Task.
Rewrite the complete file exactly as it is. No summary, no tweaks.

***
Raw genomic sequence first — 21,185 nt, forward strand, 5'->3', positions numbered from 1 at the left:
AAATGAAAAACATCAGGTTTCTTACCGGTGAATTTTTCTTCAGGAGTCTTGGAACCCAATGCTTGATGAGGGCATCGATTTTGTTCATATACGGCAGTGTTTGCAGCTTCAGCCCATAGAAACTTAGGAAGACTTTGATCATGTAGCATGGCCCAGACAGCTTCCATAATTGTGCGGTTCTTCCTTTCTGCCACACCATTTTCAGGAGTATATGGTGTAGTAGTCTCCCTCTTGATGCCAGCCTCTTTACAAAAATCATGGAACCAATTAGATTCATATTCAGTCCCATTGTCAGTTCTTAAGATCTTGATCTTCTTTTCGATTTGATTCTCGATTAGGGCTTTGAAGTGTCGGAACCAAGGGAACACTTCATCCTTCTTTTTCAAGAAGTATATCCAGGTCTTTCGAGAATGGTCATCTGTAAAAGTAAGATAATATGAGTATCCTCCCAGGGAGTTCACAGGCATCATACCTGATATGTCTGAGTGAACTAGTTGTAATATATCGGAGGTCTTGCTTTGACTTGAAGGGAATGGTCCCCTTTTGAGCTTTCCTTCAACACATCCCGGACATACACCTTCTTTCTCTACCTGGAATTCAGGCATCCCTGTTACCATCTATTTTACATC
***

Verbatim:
Raw genomic sequence first — 21,185 nt, forward strand, 5'->3', positions numbered from 1 at the left:
AAATGAAAAACATCAGGTTTCTTACCGGTGAATTTTTCTTCAGGAGTCTTGGAACCCAATGCTTGATGAGGGCATCGATTTTGTTCATATACGGCAGTGTTTGCAGCTTCAGCCCATAGAAACTTAGGAAGACTTTGATCATGTAGCATGGCCCAGACAGCTTCCATAATTGTGCGGTTCTTCCTTTCTGCCACACCATTTTCAGGAGTATATGGTGTAGTAGTCTCCCTCTTGATGCCAGCCTCTTTACAAAAATCATGGAACCAATTAGATTCATATTCAGTCCCATTGTCAGTTCTTAAGATCTTGATCTTCTTTTCGATTTGATTCTCGATTAGGGCTTTGAAGTGTCGGAACCAAGGGAACACTTCATCCTTCTTTTTCAAGAAGTATATCCAGGTCTTTCGAGAATGGTCATCTGTAAAAGTAAGATAATATGAGTATCCTCCCAGGGAGTTCACAGGCATCATACCTGATATGTCTGAGTGAACTAGTTGTAATATATCGGAGGTCTTGCTTTGACTTGAAGGGAATGGTCCCCTTTTGAGCTTTCCTTCAACACATCCCGGACATACACCTTCTTTCTCTACCTGGAATTCAGGCATCCCTGTTACCATCTATTTTACATC